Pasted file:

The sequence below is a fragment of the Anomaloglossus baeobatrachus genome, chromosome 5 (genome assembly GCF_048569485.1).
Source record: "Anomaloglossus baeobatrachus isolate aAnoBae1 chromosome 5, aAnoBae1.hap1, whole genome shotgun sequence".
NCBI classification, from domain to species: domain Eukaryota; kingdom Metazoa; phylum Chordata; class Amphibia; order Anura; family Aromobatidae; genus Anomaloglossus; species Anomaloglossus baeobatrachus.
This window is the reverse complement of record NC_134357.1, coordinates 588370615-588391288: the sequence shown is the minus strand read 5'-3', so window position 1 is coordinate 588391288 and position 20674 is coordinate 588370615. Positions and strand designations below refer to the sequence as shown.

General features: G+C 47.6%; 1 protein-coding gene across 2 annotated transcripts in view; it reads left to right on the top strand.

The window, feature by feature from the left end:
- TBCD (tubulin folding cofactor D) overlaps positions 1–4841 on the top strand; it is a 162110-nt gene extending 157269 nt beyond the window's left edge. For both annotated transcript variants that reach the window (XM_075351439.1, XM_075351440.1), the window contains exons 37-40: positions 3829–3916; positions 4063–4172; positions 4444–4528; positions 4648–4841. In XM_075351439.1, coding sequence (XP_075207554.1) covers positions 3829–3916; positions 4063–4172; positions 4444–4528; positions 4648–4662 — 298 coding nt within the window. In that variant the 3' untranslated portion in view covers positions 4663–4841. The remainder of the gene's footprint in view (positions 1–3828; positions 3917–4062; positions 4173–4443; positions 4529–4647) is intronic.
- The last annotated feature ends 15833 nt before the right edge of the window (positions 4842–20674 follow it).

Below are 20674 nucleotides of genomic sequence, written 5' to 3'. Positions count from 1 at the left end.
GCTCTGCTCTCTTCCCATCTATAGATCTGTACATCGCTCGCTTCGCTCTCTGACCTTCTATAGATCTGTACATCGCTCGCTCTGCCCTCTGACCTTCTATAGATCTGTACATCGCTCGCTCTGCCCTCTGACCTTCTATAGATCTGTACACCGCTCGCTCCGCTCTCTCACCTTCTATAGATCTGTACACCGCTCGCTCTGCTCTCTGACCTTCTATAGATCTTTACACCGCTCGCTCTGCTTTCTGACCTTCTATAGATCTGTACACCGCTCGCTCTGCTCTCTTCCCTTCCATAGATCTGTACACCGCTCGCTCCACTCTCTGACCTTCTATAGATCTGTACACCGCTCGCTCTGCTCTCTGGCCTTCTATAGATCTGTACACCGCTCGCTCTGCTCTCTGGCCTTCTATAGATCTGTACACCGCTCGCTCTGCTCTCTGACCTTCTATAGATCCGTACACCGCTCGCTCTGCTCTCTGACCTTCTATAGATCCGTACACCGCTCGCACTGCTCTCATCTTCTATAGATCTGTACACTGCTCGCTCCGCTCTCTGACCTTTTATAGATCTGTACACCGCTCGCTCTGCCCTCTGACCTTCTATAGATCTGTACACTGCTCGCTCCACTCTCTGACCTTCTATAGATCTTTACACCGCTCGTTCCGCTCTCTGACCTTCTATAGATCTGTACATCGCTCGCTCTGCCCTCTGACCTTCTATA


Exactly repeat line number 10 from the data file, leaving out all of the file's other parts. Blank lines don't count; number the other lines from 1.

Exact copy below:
GCTCTGCTCTCTTCCCATCTATAGATCTGTACATCGCTCGCTTCGCTCTCTGACCTTCTATAGATCTGTACATCGCTCGCTCTGCCCTCTGACCTTCTATAGATCTGTACATCGCTCGCTCTGCCCTCTGACCTTCTATAGATCTGTACACCGCTCGCTCCGCTCTCTCACCTTCTATAGATCTGTACACCGCTCGCTCTGCTCTCTGACCTTCTATAGATCTTTACACCGCTCGCTCTGCTTTCTGACCTTCTATAGATCTGTACACCGCTCGCTCTGCTCTCTTCCCTTCCATAGATCTGTACACCGCTCGCTCCACTCTCTGACCTTCTATAGATCTGTACACCGCTCGCTCTGCTCTCTGGCCTTCTATAGATCTGTACACCGCTCGCTCTGCTCTCTGGCCTTCTATAGATCTGTACACCGCTCGCTCTGCTCTCTGACCTTCTATAGATCCGTACACCGCTCGCTCTGCTCTCTGACCTTCTATAGATCCGTACACCGCTCGCACTGCTCTCATCTTCTATAGATCTGTACACTGCTCGCTCCGCTCTCTGACCTTTTATAGATCTGTACACCGCTCGCTCTGCCCTCTGACCTTCTATAGATCTGTACACTGCTCGCTCCACTCTCTGACCTTCTATAGATCTTTACACCGCTCGTTCCGCTCTCTGACCTTCTATAGATCTGTACATCGCTCGCTCTGCCCTCTGACCTTCTATA